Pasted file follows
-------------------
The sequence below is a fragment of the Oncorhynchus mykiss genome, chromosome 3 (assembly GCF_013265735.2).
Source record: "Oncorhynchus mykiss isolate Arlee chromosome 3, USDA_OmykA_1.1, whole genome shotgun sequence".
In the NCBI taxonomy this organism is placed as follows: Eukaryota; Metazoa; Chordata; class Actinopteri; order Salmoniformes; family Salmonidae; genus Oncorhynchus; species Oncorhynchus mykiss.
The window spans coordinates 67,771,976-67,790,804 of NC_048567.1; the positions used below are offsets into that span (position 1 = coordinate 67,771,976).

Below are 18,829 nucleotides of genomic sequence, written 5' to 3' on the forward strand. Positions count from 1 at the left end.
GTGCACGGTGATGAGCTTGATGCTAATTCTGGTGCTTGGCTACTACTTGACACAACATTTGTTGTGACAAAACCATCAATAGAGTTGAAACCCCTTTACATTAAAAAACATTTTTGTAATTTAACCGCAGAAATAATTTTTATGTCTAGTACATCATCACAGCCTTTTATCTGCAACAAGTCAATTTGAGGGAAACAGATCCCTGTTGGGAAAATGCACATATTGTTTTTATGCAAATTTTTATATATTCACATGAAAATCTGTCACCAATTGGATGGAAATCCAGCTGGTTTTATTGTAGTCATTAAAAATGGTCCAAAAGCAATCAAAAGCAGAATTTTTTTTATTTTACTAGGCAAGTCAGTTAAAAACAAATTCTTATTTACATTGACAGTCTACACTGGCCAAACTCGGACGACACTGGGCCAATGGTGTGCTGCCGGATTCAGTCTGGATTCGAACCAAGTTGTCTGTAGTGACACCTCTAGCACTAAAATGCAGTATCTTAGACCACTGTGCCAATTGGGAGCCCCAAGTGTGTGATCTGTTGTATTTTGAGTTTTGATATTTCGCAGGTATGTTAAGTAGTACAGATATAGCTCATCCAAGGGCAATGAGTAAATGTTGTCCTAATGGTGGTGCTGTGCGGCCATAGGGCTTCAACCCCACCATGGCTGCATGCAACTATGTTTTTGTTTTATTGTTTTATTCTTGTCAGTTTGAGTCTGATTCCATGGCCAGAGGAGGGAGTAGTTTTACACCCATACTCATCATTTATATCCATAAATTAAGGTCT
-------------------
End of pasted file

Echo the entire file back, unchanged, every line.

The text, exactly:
The sequence below is a fragment of the Oncorhynchus mykiss genome, chromosome 3 (assembly GCF_013265735.2).
Source record: "Oncorhynchus mykiss isolate Arlee chromosome 3, USDA_OmykA_1.1, whole genome shotgun sequence".
In the NCBI taxonomy this organism is placed as follows: Eukaryota; Metazoa; Chordata; class Actinopteri; order Salmoniformes; family Salmonidae; genus Oncorhynchus; species Oncorhynchus mykiss.
The window spans coordinates 67,771,976-67,790,804 of NC_048567.1; the positions used below are offsets into that span (position 1 = coordinate 67,771,976).

Below are 18,829 nucleotides of genomic sequence, written 5' to 3' on the forward strand. Positions count from 1 at the left end.
GTGCACGGTGATGAGCTTGATGCTAATTCTGGTGCTTGGCTACTACTTGACACAACATTTGTTGTGACAAAACCATCAATAGAGTTGAAACCCCTTTACATTAAAAAACATTTTTGTAATTTAACCGCAGAAATAATTTTTATGTCTAGTACATCATCACAGCCTTTTATCTGCAACAAGTCAATTTGAGGGAAACAGATCCCTGTTGGGAAAATGCACATATTGTTTTTATGCAAATTTTTATATATTCACATGAAAATCTGTCACCAATTGGATGGAAATCCAGCTGGTTTTATTGTAGTCATTAAAAATGGTCCAAAAGCAATCAAAAGCAGAATTTTTTTTATTTTACTAGGCAAGTCAGTTAAAAACAAATTCTTATTTACATTGACAGTCTACACTGGCCAAACTCGGACGACACTGGGCCAATGGTGTGCTGCCGGATTCAGTCTGGATTCGAACCAAGTTGTCTGTAGTGACACCTCTAGCACTAAAATGCAGTATCTTAGACCACTGTGCCAATTGGGAGCCCCAAGTGTGTGATCTGTTGTATTTTGAGTTTTGATATTTCGCAGGTATGTTAAGTAGTACAGATATAGCTCATCCAAGGGCAATGAGTAAATGTTGTCCTAATGGTGGTGCTGTGCGGCCATAGGGCTTCAACCCCACCATGGCTGCATGCAACTATGTTTTTGTTTTATTGTTTTATTCTTGTCAGTTTGAGTCTGATTCCATGGCCAGAGGAGGGAGTAGTTTTACACCCATACTCATCATTTATATCCATAAATTAAGGTCT